According to the documents, in instant messages to the undercover FBI informant, Cornell indicated that while he did not have support to conduct an attack on behalf of any group, "we already got a thumbs up from the Brothers over there and Anwar al Awlaki before his martyrdom and many others." Awlaki was killed by the United States in Yemen in 2011.
In a November meeting with the informant, Cornell said he considered members of Congress to be his enemies, and he outlined a plan to place pipe bombs at and near the U.S. Capitol and use firearms to kill employees and officials inside, according to the documents.
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Federal Bureau of Investigation Acting Special Agent in Charge John Barrios noted that the public was not in danger during this investigation.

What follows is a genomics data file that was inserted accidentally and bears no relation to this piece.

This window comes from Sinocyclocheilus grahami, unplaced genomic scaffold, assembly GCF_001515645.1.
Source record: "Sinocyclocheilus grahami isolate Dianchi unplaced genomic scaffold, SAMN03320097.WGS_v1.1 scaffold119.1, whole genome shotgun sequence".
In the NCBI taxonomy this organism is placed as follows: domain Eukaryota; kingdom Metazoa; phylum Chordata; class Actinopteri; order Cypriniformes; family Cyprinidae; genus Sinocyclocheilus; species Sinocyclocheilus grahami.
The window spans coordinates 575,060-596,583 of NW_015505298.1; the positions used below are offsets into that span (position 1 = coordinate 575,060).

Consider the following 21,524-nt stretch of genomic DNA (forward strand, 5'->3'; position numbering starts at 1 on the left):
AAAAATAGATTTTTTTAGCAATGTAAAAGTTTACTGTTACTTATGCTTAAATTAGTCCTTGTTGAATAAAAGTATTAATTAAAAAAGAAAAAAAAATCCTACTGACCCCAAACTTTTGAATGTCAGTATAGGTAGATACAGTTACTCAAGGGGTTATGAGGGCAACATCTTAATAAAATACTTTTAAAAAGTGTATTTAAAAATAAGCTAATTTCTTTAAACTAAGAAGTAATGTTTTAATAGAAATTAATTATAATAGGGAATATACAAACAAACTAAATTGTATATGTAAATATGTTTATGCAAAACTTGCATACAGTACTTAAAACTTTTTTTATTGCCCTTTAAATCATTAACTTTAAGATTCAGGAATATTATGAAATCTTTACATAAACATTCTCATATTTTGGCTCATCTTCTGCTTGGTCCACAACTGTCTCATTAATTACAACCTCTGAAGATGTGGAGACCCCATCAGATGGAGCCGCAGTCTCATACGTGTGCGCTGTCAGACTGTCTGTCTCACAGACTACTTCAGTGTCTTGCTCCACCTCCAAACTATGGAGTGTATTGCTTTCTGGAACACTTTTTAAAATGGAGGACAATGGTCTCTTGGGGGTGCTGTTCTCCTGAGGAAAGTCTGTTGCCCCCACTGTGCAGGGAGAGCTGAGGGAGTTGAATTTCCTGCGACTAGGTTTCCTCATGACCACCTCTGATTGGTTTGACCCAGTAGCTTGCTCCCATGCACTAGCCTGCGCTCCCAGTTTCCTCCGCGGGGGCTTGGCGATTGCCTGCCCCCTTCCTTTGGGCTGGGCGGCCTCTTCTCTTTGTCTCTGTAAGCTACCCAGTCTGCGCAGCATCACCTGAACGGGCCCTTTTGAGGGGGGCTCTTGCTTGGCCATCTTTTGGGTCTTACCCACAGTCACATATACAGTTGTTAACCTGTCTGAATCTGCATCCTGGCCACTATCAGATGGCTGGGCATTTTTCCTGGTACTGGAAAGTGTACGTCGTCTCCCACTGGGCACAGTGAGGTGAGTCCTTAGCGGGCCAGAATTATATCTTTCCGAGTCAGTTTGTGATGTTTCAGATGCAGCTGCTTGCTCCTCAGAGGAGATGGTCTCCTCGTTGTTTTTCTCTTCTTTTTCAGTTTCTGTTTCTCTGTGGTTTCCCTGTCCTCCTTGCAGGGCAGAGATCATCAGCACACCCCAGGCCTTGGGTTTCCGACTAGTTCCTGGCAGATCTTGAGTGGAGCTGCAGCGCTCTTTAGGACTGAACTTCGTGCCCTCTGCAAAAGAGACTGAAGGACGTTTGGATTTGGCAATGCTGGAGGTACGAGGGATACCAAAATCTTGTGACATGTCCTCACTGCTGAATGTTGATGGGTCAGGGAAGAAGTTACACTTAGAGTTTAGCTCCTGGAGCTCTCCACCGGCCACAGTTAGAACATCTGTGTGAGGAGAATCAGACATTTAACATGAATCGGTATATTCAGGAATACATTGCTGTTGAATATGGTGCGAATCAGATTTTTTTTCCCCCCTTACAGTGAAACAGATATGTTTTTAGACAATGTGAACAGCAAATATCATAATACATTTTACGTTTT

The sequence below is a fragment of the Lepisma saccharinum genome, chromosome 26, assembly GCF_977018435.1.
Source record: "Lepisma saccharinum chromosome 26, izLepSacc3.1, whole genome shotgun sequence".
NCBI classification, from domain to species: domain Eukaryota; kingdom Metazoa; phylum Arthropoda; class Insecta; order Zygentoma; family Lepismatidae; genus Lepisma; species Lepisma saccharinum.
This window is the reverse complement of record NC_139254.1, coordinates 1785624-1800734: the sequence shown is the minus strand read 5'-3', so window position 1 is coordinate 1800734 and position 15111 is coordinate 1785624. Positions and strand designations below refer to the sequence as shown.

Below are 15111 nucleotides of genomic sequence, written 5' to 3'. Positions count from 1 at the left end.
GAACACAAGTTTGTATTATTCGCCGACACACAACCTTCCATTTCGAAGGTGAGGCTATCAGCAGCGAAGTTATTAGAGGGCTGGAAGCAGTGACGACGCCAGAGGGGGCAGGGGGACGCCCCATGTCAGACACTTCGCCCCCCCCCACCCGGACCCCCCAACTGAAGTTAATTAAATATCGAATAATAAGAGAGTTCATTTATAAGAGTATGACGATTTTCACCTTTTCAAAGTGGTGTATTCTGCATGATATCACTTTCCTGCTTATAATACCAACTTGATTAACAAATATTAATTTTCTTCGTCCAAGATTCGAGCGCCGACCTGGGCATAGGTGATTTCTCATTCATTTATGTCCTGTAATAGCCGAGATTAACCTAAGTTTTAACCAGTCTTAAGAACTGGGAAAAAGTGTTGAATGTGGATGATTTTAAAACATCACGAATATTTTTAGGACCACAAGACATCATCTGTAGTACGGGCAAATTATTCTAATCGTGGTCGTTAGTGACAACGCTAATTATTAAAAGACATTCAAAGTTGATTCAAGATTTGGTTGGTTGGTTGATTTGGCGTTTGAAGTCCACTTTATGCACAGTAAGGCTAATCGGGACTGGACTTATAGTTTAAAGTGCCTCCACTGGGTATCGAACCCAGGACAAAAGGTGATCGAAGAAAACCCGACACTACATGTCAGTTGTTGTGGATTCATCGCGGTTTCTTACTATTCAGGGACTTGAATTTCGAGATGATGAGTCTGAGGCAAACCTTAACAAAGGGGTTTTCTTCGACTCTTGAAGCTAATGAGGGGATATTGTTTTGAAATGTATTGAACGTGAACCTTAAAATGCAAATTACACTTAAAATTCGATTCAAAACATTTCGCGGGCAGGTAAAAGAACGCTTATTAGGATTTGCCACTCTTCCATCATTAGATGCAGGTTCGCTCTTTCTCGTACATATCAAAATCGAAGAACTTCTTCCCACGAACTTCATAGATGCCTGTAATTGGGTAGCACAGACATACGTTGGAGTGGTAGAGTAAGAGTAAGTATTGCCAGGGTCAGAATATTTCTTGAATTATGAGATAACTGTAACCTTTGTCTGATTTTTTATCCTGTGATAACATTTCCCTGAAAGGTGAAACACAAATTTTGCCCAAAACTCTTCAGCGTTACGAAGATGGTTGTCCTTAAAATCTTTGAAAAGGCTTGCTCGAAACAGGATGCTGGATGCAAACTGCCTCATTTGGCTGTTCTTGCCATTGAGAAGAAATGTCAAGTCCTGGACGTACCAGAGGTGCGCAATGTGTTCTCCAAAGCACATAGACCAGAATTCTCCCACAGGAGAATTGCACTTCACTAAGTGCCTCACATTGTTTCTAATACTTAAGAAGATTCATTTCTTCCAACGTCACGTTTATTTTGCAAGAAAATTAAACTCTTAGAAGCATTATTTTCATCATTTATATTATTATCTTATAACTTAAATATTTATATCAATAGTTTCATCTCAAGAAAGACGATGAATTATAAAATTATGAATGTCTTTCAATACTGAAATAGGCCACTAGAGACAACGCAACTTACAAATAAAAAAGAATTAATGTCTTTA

Ohio U.S. Republican Senator Rob Portman praised the FBI and other law enforcement agencies for their work "to thwart this potential terrorist act. It is an important reminder of the very real threat that radical Islam continues to pose to the homeland."
The U.S. Capitol Police said they had worked with the FBI on the case.
Cornell has been charged in a federal court in Ohio with attempting to kill a U.S. government officer and possession of a firearm in furtherance of an attempted crime of violence.